Stirling Prize winner’s latest bridge connects OMA’s architecture centre

Wilkinson Eyre has completed a £9m curved pedestrian and cycle bridge in the centre of Copenhagen.

The 160m-long bridge crosses the Danish capital’s inner harbour to open up a district that has been deserted for decades, according to the architect, which won the Stirling Prize in 2002 for the Gateshead Millennium Bridge.

The Lille Langebro Bridge, designed with Buro Happold, is formed from five sections, two of which can swing open to allow boats through. The opening mechanisms are concealed in the piers, allowing the line of the bridge to run uninterrupted at other times.

01078P115_ Wilkinson Eyre - Lille Langebro Bridge Copenhagen © Rasmus Hjortshøj

Source: Rasmus Hjortshøj / Realdania By & Byg

The bridge is 7m wide, including two 2m-wide cycle paths.

Simon Roberts, associate director at Wilkinson Eyre, said the edges of the bridge dipped below the deck at the abutments and soared above the deck at mid-span, like wings.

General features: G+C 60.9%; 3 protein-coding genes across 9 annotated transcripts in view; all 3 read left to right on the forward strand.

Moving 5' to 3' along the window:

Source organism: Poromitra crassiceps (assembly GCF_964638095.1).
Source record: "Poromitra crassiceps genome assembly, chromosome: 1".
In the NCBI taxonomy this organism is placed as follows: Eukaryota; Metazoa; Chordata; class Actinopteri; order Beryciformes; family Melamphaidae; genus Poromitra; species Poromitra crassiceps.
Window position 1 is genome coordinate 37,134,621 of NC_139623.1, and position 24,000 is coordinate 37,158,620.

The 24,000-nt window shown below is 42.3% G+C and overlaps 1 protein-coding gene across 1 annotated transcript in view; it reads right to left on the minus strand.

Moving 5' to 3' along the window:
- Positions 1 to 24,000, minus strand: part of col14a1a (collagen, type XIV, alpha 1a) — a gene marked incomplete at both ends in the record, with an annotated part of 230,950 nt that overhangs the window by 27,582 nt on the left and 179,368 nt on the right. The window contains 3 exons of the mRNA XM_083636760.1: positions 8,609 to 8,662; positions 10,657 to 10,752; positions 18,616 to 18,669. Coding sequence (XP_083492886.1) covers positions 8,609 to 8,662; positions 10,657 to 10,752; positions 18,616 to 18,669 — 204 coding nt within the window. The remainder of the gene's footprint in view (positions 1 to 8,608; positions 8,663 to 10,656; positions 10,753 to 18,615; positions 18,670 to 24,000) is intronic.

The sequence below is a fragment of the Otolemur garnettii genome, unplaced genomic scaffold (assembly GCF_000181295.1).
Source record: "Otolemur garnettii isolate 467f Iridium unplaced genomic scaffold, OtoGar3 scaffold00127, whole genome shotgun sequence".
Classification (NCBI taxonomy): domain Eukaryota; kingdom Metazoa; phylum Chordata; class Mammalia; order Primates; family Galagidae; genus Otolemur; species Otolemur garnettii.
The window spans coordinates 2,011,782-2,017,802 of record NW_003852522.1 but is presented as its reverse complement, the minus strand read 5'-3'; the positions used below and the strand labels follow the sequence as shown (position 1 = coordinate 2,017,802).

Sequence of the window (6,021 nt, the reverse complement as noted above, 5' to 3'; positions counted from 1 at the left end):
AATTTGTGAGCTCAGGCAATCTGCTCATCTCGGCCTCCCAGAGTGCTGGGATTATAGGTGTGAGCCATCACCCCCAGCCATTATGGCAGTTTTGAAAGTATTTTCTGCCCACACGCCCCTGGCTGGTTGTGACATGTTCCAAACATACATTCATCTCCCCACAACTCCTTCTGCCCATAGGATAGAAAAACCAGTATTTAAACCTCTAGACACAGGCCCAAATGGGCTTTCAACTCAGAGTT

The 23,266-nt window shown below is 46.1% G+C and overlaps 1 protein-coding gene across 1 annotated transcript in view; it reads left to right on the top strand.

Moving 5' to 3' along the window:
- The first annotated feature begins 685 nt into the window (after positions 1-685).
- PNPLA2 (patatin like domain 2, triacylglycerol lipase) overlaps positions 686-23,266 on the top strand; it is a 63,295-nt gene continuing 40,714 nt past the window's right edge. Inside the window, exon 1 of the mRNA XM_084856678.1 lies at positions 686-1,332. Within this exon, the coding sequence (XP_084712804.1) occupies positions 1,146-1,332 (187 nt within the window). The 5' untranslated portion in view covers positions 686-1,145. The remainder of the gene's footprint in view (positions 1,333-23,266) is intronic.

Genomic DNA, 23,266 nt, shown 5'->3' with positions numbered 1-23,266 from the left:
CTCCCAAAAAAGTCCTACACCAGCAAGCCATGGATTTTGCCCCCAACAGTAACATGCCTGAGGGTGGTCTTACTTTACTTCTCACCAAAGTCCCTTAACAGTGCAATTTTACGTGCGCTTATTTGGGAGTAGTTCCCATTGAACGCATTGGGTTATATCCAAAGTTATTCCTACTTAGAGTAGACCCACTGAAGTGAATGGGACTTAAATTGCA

The primary steelwork is painted off-white, drawing attention to its curved form and the changing play of light and shadow on the water, he said. In contrast, the pier arms and support structure are painted in a dark grey to minimise the visual impact on the river.

Other materials have been selected for their suitability for the harsh environment. The parapet is fabricated from brushed stainless steel, with a lightweight stainless-steel mesh infill.

The bridge, commissioned by Danish client Realdania By & Byg, will connect an underused part of the waterfront which is home to OMA’s new Blox building which is home to the Danish Architecture Centre and a café.